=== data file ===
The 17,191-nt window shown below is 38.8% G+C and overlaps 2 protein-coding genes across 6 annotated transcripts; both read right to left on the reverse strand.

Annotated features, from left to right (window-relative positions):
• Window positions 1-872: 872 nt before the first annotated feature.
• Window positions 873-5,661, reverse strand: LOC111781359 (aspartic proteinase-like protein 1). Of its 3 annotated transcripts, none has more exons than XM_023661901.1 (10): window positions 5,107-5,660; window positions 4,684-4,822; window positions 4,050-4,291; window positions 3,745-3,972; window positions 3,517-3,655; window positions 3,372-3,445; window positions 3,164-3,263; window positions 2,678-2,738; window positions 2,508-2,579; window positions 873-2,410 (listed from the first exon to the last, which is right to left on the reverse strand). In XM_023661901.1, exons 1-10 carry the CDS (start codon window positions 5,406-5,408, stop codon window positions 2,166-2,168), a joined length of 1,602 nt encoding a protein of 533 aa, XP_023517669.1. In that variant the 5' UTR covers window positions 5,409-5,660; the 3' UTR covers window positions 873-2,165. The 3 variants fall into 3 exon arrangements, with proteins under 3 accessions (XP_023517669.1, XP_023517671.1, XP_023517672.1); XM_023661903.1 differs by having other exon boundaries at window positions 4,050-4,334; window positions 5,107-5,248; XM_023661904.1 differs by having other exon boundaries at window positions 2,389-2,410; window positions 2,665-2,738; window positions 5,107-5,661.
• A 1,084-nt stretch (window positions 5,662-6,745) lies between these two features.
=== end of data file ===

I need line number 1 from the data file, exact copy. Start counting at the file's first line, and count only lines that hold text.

The 17,191-nt window shown below is 38.8% G+C and overlaps 2 protein-coding genes across 6 annotated transcripts; both read right to left on the reverse strand.